Immunity given to 2 in Mingo corruption inquiry
CHARLESTON, W.Va. -- Two men who testified before a federal grand jury about Mingo Circuit Judge Michael Thornsbury were given immunity from potential crimes by federal prosecutors, court documents show.
West Virginia State Police Trooper Brandon Moore and Jeff Cline, a close friend of Thornsbury, were given immunity for their testimony, according to a list of evidence that federal prosecutors handed over to Thornsbury's attorney. The list was made public Wednesday.
Bill Davis, Mingo County's former 911 director and floodplain coordinator, and Jarrod Fletcher, the county's director of emergency services and Thornsbury's business partner, signed proffer agreements, which provide some protection against prosecution.
The list of evidence also discloses who testified before the grand jury and what documents grand jurors were provided during the investigation.
Thornsbury was arrested Aug. 15 after being charged with conspiring to violate the constitutional rights of his former secretary's husband, Robert Woodruff.
Thornsbury has pleaded not guilty. His trial is set for Oct. 15 in front of U.S. District Judge Thomas Johnston.
Federal prosecutors say Thornsbury put Fletcher in charge of a county grand jury as foreman, plotted to plant drugs on Robert Woodruff and tried to get the man sent to jail. Thornsbury allegedly plotted against Woodruff after Woodruff's wife, Kim, broke off an affair with Thornsbury. She was the judge's secretary at the time.
Moore -- who was chosen as trooper of the year by the State Police in 2010 -- was suspended with pay after federal prosecutors said in the indictment that he was persuaded by Thornsbury to help plot against Woodruff.
Cline also is mentioned in the indictment. In 2008, the judge called Cline to his office and showed him a metal box with magnets attached to it, according to federal prosecutors. The box allegedly contained drugs, which Thornsbury told Cline to plant on Woodruff's truck.
"Cline left Judge Thornsbury's judicial chambers with the box containing illegal drugs. Cline decided, however, not to follow through with the plan and did not plant the box," the indictment states.
According to the documents made public Wednesday, grand jurors heard testimony on Aug. 14 from Moore, Mingo County Prosecuting Attorney Michael Sparks, Assistant Prosecutor Matthew Chandler and FBI Special Agent Joseph Ciccarelli. Thornsbury was arrested the following day.
In May, and again in August, Cline testified before grand jurors. Camilla Ellis, who works in the Mingo County Circuit Clerk's Office, and Tracie Meadows, who used to work in the clerk's office, testified on July 16.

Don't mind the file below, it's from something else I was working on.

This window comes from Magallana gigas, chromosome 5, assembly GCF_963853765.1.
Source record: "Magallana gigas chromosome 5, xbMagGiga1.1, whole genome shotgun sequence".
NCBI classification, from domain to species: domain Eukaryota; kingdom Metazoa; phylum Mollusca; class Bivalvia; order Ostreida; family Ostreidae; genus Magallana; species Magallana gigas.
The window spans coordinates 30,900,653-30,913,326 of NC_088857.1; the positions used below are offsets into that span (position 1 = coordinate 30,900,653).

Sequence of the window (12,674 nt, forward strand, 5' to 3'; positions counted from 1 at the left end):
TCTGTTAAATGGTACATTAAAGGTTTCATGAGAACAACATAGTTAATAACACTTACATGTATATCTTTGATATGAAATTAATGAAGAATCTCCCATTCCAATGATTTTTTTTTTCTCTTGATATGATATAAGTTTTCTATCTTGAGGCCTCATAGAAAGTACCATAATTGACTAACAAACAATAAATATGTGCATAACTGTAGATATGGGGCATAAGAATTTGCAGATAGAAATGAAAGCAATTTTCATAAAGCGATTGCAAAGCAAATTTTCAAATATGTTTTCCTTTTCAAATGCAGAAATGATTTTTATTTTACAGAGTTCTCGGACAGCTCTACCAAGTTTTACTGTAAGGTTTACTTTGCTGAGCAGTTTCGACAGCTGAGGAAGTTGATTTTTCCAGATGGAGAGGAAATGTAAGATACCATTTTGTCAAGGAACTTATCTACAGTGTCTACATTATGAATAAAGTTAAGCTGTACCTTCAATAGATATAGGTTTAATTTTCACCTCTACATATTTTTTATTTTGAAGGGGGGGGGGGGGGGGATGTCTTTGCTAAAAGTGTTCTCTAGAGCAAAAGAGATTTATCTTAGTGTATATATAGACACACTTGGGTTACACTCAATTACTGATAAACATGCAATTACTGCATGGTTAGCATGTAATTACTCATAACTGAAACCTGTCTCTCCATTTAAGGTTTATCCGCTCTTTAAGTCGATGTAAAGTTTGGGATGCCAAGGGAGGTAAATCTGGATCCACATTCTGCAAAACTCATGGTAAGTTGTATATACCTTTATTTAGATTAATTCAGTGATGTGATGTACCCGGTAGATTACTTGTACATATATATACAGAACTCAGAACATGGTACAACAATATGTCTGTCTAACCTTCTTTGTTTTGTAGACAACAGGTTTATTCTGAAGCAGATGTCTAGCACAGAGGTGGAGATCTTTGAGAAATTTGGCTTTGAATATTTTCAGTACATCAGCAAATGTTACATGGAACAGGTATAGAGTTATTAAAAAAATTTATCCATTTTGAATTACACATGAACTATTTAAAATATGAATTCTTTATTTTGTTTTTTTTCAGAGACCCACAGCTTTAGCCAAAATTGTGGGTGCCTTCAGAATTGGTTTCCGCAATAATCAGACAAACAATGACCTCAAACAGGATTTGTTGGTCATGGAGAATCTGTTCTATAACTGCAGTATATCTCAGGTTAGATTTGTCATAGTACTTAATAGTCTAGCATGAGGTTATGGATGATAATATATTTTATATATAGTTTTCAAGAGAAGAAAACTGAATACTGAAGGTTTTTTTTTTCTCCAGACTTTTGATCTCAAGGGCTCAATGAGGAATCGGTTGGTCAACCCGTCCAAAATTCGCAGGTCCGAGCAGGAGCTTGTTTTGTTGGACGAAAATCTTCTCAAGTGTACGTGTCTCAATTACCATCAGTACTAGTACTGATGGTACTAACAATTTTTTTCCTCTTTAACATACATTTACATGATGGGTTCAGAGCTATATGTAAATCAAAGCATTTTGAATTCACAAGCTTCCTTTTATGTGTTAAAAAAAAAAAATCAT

Kim Woodruff also testified on July 16, according to the document.
Federal prosecutors also have documents from Appalachian Wireless, documents provided by West Virginia Supreme Court administrator Steve Canterbury and bank records.
An audio recording dated Dec. 16, 2008, received from the Mingo County Magistrate Court clerk was disclosed, and Mike Callaghan, the Woodruffs' attorney, also provided documents to the grand jury.
Facebook messages were disclosed between Cline and Lora Grimmett, according to the document. Grimmett is a legal assistant for Williamson attorney Della Cline-Gentile, according to Cline-Gentile's website.
Also Wednesday, federal authorities disclosed a discovery request in an unrelated federal extortion case against Mingo County Commissioner David Baisden.
Baisden allegedly demanded that an Appalachian Tire dealership sell him tires for his personal vehicle in 2009 at a discounted price only available for government vehicles. Baisden allegedly threatened to cut the county's ties with Appalachian Tire if the company refused, and then followed through on his threat, costing the company thousands of dollars, according to the indictment.
At the time, Baisden was the purchasing agent for the County Commission, which gave him authority to choose where the county purchased tires. Baisden later set up a purchasing agreement with Tic Toc Tire in Danville, according to the indictment.
Federal authorities received statements from the Bank of Mingo and the Mingo County Commission. They also got documents from Appalachian Tire and Tic Toc Tire, according to Wednesday's disclosure.
James Richards, an Appalachian Tire employee, testified before a federal grand jury on May 15. Jerry Colegrove, a former county commission employee who delivered tires, also testified. Mingo County Commissioners Greg "Hootie" Smith and John Mark Hubbard testified before the federal grand jury on July 16, according to the discovery disclosure.
Baisden has pleaded not guilty. His trial is set for Oct. 21 before U.S. District Judge John Copenhaver.
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